Hungary’s good ties to the West and the roots of the feudal system alongside with the Catholic church were very young at the beginning of the 11th century and St. Stephen wanted his son to continue the work of his life: creating a modern, Western-like country. He saw the many perils; he tried to guide Emeric.
The national holiday of August 20 marks the birth of Christian Hungary, but the process was, in fact, much longer than even Hungarians think. The alliance of the Hungarian (and non-Hungarian) tribes that conquered the Carpathian Basin in 896 lead many looting campaigns to the West and the South-East which were ended by two big defeats in 955 and 970. By then, the once existing alliance of the different tribes vanished, and several semi-independent “states” were born under the leadership of a local “strong man”.
One of these was the territory of the Árpáds, the official ruling dynasty of the Hungarian tribes (today’s Esztergom, Győr, Budapest), where the new generation represented by Grand Prince Géza (972-997) wanted changes. Géza called Christian missionaries from the West to the country, founded a diocese in Veszprém and managed to win the hand of the Holy Roman Emperor’s sister, Gisela for his son, Stephen.
His son, Stephen, continued his work by defeating the leaders of the different Hungarian tribes,
founding many dioceses and an archdiocese and finishing the implantation of the feudal system in Hungary.
Many accepted Stephen’s authority, but there were many both in the country and even in the royal family who would break up with the West. Therefore, it was crucial to have an heir who can continue the Géza’s and Stephens’s life work. This is why the king (or probably one of his clerics) wrote
a King’s Mirror for his son, Emeric, about good governance.
Though we do not have the original script, thanks to copied we know rather well what the king wrote to his son. He collected his thoughts in 10 points stressing that “my boy, at present, you have the fun and I do the work; but your labours are on the way.”
First and foremost, Stephen urged his son “to
maintain the Catholic and Apostolic faith
with such diligence and care that you may be an example for all those placed under you by God.” Later he says that “even now in our kingdom the Church is proclaimed as young and newly planted, and for that reason, she needs more prudent and trustworthy guardians.”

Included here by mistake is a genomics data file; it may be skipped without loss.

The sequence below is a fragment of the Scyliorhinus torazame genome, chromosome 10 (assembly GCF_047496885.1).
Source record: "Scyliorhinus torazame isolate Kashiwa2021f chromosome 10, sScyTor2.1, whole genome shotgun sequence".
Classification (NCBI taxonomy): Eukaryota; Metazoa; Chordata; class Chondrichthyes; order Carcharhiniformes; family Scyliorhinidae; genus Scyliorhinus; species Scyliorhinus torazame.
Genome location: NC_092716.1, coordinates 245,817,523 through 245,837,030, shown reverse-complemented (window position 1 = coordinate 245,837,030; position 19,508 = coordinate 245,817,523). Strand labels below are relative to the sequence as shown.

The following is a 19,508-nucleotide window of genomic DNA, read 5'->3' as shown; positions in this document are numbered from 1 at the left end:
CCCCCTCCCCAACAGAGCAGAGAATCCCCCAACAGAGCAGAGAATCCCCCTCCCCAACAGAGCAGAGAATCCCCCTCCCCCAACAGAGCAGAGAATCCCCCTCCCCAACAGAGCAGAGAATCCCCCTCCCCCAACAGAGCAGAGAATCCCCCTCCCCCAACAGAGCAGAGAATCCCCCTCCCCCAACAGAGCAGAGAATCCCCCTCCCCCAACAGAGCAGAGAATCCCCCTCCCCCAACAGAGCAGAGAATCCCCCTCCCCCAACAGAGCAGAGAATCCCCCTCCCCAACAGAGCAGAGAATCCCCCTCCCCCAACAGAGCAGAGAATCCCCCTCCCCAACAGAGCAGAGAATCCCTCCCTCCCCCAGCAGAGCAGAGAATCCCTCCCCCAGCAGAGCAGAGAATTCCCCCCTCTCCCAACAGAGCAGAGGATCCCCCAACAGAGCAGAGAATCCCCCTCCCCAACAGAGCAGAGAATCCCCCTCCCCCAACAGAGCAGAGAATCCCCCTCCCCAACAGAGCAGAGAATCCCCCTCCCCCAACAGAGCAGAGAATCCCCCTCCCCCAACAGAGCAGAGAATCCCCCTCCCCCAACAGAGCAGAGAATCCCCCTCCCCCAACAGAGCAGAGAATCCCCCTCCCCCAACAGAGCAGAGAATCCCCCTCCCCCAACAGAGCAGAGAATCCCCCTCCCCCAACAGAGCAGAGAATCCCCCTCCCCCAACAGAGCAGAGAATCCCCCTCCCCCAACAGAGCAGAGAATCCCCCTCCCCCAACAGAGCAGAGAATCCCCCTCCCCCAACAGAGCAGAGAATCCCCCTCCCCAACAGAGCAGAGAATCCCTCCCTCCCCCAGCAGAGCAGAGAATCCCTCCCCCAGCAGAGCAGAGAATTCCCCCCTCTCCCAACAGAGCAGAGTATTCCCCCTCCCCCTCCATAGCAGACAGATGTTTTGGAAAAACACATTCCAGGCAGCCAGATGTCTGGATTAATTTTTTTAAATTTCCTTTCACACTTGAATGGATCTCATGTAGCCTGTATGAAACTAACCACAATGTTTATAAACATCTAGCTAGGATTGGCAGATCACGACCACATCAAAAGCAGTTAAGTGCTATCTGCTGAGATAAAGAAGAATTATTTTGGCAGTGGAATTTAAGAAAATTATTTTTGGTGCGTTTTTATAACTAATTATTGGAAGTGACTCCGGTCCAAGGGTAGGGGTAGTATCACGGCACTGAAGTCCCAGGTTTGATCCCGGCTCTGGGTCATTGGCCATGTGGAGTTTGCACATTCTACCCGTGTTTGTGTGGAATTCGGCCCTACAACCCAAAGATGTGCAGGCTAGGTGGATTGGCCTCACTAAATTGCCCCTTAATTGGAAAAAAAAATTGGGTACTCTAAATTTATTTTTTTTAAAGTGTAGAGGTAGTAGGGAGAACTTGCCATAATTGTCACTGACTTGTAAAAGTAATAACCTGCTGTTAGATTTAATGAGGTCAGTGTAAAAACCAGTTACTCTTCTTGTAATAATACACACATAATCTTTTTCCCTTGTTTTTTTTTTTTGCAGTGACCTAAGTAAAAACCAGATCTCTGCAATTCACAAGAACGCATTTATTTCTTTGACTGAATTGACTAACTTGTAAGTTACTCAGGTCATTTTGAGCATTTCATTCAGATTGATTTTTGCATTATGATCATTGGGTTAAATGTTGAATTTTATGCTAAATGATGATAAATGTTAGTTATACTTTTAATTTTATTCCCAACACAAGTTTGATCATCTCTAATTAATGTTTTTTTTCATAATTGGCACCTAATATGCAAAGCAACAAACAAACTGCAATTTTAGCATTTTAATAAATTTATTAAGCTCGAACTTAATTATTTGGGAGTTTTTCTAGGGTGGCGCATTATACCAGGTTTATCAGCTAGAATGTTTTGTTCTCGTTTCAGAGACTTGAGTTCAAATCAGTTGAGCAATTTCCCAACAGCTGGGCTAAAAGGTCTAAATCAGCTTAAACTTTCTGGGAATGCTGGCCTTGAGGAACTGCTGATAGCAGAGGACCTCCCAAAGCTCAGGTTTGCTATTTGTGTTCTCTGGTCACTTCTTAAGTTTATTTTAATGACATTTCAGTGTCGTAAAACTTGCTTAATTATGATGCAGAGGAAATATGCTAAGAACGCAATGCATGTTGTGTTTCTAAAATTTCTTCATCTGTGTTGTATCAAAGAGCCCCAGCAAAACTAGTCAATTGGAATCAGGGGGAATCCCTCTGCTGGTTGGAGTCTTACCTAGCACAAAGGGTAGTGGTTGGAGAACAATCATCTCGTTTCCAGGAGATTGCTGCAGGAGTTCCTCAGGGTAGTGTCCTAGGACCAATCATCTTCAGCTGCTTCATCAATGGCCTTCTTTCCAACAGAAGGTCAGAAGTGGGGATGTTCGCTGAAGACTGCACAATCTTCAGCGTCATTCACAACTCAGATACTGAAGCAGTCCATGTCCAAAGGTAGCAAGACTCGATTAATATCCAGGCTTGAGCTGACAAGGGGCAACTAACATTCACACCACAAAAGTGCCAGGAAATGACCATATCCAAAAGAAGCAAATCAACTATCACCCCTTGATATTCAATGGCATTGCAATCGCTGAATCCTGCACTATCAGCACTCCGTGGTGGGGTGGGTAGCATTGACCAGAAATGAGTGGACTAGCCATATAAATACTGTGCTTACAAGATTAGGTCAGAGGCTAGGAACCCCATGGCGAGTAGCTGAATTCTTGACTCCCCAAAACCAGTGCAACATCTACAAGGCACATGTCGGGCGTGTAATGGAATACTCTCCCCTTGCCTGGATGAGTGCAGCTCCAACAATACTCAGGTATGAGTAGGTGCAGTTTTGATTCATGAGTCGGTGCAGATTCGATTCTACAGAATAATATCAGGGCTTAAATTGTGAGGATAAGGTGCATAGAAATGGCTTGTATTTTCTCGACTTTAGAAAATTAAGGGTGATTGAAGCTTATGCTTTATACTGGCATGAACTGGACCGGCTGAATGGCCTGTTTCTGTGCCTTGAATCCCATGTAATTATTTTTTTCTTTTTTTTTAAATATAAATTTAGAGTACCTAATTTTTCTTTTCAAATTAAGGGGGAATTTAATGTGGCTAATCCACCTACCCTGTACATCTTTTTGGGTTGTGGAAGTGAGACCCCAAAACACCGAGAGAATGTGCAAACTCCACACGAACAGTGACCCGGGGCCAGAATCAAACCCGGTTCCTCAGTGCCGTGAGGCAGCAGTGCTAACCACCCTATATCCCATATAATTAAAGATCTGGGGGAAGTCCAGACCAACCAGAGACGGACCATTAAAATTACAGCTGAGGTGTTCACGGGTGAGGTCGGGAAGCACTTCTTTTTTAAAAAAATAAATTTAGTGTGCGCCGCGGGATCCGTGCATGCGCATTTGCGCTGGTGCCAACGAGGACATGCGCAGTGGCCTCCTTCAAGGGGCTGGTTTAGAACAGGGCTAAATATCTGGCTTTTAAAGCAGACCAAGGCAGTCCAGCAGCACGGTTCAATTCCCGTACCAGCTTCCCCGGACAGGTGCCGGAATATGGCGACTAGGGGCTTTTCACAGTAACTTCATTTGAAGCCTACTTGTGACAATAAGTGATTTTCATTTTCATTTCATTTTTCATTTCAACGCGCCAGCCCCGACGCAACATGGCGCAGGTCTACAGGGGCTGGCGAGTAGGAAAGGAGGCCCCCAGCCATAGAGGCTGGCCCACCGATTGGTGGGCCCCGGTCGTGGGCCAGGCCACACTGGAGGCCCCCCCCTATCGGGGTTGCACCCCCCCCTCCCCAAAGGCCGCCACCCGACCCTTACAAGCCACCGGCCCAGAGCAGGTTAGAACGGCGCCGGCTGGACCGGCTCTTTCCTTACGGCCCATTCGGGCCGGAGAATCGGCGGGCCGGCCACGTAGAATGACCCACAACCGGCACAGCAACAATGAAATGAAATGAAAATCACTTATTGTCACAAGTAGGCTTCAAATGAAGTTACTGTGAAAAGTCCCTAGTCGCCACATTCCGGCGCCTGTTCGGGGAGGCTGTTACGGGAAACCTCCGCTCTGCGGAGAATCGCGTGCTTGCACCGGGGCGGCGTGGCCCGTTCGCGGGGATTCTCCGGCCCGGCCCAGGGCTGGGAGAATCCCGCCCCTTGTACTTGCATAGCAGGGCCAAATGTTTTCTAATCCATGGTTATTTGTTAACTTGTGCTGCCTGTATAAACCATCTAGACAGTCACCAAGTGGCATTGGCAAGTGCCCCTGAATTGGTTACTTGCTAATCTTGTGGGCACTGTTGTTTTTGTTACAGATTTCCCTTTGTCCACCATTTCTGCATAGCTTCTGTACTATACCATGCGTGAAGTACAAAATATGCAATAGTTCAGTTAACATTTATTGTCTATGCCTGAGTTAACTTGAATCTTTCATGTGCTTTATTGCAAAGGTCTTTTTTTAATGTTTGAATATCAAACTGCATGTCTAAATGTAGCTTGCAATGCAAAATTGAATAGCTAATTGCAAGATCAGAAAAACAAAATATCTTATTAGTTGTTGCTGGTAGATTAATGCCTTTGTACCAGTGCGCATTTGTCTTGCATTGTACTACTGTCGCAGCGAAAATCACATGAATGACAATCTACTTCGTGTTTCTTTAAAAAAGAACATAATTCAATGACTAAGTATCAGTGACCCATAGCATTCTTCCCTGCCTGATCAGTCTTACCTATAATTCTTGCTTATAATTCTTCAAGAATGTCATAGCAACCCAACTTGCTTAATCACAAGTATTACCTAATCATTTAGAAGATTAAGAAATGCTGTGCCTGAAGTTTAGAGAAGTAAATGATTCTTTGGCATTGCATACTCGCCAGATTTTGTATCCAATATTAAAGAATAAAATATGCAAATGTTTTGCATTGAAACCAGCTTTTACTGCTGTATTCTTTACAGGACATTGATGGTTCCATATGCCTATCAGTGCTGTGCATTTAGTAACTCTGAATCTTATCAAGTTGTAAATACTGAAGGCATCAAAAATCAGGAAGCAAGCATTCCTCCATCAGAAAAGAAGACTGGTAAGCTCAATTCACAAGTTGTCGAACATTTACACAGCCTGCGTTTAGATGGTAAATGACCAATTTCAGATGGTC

The importance of keeping the faith is emphasised even later: “for it is a hard thing for you to maintain a kingdom of this geographical position, except you show yourself an imitator of the usage of kings who have reigned before.” This means that Hungary will perish in a constant Christian vs pagan fight with the West, so Catholicism and feudalism are keys to the country’s survival.
Stephen encouraged Emeric to accept as many foreigners as possible because “they bring with them diverse languages and usages, and diverse learning and arms, all of which not only adorn the royal palace and render magnificent the court, but also abash the arrogance of aliens.
For a kingdom of one tongue, or of one custom, is weak and fragile.”
On the nobility, Stephen said that “they are the champions of the kingdom, the defenders of the weak, the conquerors of enemies, the enlargers of monarchies […] you should reduce none to servitude, nor call any slave; they should serve you as soldiers.”
“Be patient with everyone, not only with the powerful, but also with the weak.
[…] Be humble in this life that God may raise you up in the next. Be truly moderate and do not punish or condemn anyone immoderately. Be gentle so that you may never oppose justice. Be honourable so that you never voluntarily bring disgrace upon anyone. Be chaste so that you may avoid all the foulness that so resembles the pangs of death” – concluded Stephen.
Unfortunately, Emeric was wounded in a hunting accident and died in 1031, so Stephen nominated his sister’s son, the Venetian Peter Orseolo, as his heir. The king’s cousin, Vazul, who was suspected of an inclination towards paganism, attempted a coup, but he failed, was blinded and his three sons, Levente, Andrew and Béla expelled from the country. Interestingly, after Stephen’s death, a long period of instability followed which ended only after Ladislaus, grandson of Vazul ascended the throne.